Shoop et al v. United States of America et al

Filing 30

ORDER re ex parte communications with physicians currently treating Plaintiff. Signed by Judge David G Campbell on 6/6/2013. (NVO)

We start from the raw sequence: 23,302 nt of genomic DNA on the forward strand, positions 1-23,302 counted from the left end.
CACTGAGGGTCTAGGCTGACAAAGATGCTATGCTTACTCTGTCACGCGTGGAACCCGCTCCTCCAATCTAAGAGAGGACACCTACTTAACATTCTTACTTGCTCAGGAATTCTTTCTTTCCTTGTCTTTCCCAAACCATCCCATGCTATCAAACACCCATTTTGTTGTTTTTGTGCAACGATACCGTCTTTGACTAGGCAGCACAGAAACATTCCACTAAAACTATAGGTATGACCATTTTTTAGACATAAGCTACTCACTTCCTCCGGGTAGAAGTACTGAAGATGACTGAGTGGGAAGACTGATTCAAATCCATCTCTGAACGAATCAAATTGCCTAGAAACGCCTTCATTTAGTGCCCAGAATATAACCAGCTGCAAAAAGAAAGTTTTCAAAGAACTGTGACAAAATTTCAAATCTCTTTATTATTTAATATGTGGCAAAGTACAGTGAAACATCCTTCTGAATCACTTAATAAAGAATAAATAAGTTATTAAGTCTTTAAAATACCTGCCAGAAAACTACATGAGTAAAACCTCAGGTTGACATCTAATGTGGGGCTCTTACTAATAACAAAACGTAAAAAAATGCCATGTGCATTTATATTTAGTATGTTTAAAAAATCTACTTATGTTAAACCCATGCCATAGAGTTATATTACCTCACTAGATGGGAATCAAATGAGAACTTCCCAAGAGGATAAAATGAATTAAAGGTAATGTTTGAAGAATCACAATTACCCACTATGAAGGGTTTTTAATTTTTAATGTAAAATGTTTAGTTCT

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1 WO 2 3 4 5 6 IN THE UNITED STATES DISTRICT COURT 7 FOR THE DISTRICT OF ARIZONA 8 9 Vernie Shoop, et al., Plaintiffs, 10 11 No. CV-13-0096-PHX-DGC ORDER v. 12 United States of America, et al., 13 Defendants. 14 In both the case management conference on May 1, 2013, and the joint case 15 management report, Plaintiffs’ counsel asked that defense counsel be precluded from all 16 ex parte communications with the physicians currently treating Plaintiff Vernie Shoop. 17 The Court took the matter under advisement. For the reasons that follow, the Court 18 concludes that defense counsel is not barred from engaging in ex parte communications 19 with Plaintiff Vernie Shoop’s treating physicians who are employed by Defendant United 20 States. 21 A hospital has a right to information gathered by employees acting in the scope of 22 their employment. Phoenix Children's Hosp., Inc. v. Grant, 265 P.3d 417 (Ariz. Ct. App. 23 2011). In Grant, the plaintiffs alleged negligence against a nurse, but continued receiving 24 medical treatment from other employees of the same hospital. Id. The court allowed 25 defense counsel access to the current treating practitioners, concluding that “a hospital's 26 right to discuss a plaintiff/patient with its own employees exists because the employment 27 relationship exists…. 28 physician-patient privilege to bar communications that are otherwise allowed.” Id. at We see no reason why the filing of a lawsuit expands the 1 421. While Grant concerned a private employer, the fundamental principle remains. The 2 physicians in this case act as agents for their employer, the United States, and information 3 acquired in the scope of their employment is imputed to the United States under Arizona 4 law and may be accessed by the United States and its counsel during litigation. Id. As 5 Grant makes clear, however, the information accessed through ex parte communications 6 must be relevant to the defense of this case. Id. at 422. 7 Plaintiffs’ counsel has cited Bain v. Superior Court, 714 P.2d 824 (Ariz. 1986), in 8 support of the argument that ex parte communications should be banned. In Bain, 9 defendants attempted to access records related to previous marital counseling while 10 litigating a claim related to back surgery, and the court’s denial of their attempt pertained 11 mostly to the irrelevancy of the counseling records. Unlike Bain, no one in this case 12 argues that the information to be provided by the treating physicians is irrelevant. In fact, 13 the diagnosis given by the current treating doctors, and information they may have about 14 damages, are highly relevant. 15 communication with treating practitioners is easily distinguishable on the facts and is not 16 persuasive here.1 17 Thus, Bain’s decision to limit the subject matter of Dated this 6th day of June, 2013. 18 19 20 21 22 23 24 25 26 27 28 1 The Court bases this decision on Arizona law because both parties have cited Arizona cases in support of their arguments. -2-

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